Green chilies have a place in countless different recipes. Apart from adding spice, they can add a range of other flavors depending on the exact type of green chili you’re using, from sweetness to smokiness.
The spice can vary as well, from very mild to very spicy.
In any case, given that lots of recipes involve green chilies, it’s likely that you’ll need some sooner or later.
It can be frustrating if you don’t have any on hand when that happens, but don’t worry because there are quite a lot of other things you can use instead.
We’ll take you through some of those in this article, so let’s get into it.
1. Jalapeño Peppers
These peppers are very common, and you might even be more likely to have some on hand than standard green peppers. They’re also pretty easy to find at most supermarkets these days.
You can substitute them for most kinds of fresh pepper. Jalapeños are fairly mild, so you may want to use larger amounts if you’re looking for a sizeable kick of spice.
2. Chipotle Peppers In Adobo Sauce
This might be your favorite pepper if you’re a huge fan of Mexican food. While they might not seem all that similar to green chilies, chipotles in adobo sauce are a great way to get similar levels of heat.
A good substitution here is two parts chipotle to one part regular bell pepper (or half a jalapeño). Because they’re usually packed in a large amount of liquid, they can be hard to handle without losing much flavor.
So we recommend crushing them with a mortar and pestle or grinding them up yourself before adding to a recipe.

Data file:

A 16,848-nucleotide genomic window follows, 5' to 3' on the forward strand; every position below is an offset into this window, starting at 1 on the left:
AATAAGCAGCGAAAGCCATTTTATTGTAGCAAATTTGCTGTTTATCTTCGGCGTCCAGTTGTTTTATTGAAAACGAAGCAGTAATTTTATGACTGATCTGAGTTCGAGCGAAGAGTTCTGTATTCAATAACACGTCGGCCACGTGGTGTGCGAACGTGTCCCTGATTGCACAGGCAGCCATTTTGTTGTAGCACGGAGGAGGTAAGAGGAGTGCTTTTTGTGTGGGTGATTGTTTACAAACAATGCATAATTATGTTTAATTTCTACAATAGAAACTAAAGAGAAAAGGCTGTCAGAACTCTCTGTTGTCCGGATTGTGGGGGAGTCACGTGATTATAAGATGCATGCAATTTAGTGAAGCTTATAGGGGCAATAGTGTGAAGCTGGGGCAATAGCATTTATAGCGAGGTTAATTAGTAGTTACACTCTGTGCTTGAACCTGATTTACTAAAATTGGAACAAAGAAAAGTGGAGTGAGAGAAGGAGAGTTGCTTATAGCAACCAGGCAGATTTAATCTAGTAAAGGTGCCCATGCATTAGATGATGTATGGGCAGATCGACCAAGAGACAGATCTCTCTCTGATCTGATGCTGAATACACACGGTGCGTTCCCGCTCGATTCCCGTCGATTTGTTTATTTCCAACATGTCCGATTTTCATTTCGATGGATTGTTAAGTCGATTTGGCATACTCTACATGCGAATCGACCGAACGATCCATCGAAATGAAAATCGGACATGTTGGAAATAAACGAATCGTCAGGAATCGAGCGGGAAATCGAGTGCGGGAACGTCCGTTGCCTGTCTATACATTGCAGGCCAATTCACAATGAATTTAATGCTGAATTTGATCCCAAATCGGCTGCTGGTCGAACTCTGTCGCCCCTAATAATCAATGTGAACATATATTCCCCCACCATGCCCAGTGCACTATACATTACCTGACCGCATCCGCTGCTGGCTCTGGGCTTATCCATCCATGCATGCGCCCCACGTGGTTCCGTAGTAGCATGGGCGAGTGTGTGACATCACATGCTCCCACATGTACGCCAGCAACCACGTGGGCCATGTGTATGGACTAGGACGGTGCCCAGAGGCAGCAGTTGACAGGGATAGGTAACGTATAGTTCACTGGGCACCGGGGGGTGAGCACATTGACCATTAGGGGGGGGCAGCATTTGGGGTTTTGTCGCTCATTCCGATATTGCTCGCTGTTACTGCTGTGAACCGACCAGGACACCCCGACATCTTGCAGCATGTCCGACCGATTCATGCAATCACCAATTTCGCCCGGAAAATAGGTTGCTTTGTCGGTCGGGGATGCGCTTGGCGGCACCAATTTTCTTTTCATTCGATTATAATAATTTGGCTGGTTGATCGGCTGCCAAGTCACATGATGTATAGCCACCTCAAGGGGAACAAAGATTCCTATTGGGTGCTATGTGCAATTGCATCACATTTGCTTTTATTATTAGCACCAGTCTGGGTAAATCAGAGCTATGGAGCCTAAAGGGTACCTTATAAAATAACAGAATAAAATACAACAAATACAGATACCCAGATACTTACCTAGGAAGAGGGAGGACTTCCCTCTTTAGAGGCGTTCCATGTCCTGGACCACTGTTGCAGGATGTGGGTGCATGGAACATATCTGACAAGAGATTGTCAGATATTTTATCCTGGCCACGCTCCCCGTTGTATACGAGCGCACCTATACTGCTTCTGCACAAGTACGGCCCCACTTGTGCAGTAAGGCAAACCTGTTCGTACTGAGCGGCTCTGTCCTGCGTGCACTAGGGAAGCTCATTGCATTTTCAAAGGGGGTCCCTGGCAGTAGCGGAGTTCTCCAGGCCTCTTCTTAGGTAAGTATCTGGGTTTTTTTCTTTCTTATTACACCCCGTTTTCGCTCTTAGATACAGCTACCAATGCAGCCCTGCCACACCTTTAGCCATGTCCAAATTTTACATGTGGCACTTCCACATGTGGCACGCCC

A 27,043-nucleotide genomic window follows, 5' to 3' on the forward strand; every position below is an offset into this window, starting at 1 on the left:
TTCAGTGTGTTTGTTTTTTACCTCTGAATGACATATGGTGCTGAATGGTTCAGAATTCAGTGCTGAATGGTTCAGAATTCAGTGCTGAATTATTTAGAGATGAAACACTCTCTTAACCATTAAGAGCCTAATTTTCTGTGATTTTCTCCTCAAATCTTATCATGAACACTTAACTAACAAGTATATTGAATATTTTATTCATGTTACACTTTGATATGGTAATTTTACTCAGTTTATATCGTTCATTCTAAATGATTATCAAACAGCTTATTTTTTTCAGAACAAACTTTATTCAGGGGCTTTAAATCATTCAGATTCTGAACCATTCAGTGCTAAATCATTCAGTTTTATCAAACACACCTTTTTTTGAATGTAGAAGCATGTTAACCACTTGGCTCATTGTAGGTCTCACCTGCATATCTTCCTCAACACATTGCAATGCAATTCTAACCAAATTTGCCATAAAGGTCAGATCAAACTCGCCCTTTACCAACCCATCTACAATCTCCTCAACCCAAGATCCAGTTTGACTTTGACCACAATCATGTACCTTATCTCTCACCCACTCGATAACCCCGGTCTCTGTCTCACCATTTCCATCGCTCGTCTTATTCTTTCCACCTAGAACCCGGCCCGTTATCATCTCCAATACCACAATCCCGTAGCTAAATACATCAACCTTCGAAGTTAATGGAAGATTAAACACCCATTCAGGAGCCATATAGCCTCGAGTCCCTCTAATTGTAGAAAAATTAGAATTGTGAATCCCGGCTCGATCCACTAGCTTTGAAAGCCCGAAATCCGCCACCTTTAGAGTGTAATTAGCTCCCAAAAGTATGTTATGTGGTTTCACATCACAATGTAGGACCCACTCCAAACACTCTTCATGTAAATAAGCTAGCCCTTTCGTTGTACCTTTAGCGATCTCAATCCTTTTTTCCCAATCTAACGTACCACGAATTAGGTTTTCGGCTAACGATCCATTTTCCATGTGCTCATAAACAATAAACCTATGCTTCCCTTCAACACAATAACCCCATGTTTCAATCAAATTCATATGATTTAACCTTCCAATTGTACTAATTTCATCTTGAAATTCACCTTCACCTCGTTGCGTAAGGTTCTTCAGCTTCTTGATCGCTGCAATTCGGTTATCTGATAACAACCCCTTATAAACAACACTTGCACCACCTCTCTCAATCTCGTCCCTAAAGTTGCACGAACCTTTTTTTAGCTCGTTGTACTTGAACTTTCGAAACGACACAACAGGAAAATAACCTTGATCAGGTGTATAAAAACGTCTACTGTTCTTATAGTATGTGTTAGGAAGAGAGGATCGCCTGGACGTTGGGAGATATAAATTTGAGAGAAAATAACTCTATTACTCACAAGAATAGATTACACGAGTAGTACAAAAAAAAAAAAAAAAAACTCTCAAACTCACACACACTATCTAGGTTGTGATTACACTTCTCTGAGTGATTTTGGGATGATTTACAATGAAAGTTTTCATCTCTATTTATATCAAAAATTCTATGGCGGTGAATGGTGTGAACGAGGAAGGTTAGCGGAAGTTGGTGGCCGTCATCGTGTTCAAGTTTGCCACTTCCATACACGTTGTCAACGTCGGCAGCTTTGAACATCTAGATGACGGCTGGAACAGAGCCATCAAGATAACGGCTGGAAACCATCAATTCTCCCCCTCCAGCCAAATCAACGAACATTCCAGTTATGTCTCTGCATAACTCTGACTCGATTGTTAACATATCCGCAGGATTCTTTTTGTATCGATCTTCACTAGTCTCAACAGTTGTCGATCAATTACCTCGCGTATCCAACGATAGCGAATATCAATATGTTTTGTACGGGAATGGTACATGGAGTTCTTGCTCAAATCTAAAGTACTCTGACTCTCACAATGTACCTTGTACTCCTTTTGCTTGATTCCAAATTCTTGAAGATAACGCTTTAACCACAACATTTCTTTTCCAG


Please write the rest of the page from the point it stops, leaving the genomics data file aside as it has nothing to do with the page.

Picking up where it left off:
It’s also your call whether you want to include the adobo sauce as well – it adds a wonderful flavor of its own, but you’ll have to decide whether it fits in the dish you’re trying to put together.
If you’ve got paprika lying around, you’ve clearly got enough spices to spare. Paprika comes in sweet, spicy, and smoky varieties, and any of them could work as an alternative to green chilies.
Hot paprika is particularly nice here, given its extra heat.
Just make sure to check your measurement carefully, since it can be tricky to gauge exactly how much powdered paprika to use per green chili.
4. Ground Cayenne Peppers
You can use ground cayenne peppers in many of the same applications as green chilies do, including stuffings and dressings. They’re usually easy to find, and pack a nice hit of spice.
Remember though that they’re hotter than green chilies, so adjust accordingly.
They’re also not as versatile by themselves; you won’t simply be able to substitute cayennes for chilies in any recipe.
However if you have something like garlic powder on hand, you can combine both of their flavors for a sort of chili-garlic combination (this will probably make people wonder what kind of chili was used to start with!).
5. Crushed Garlic Cloves
Garlic cloves are pretty versatile, and while they’re definitely milder than green chilies, a handful of crushed or minced garlic will go a long way toward giving dishes like chicken soup a little zing.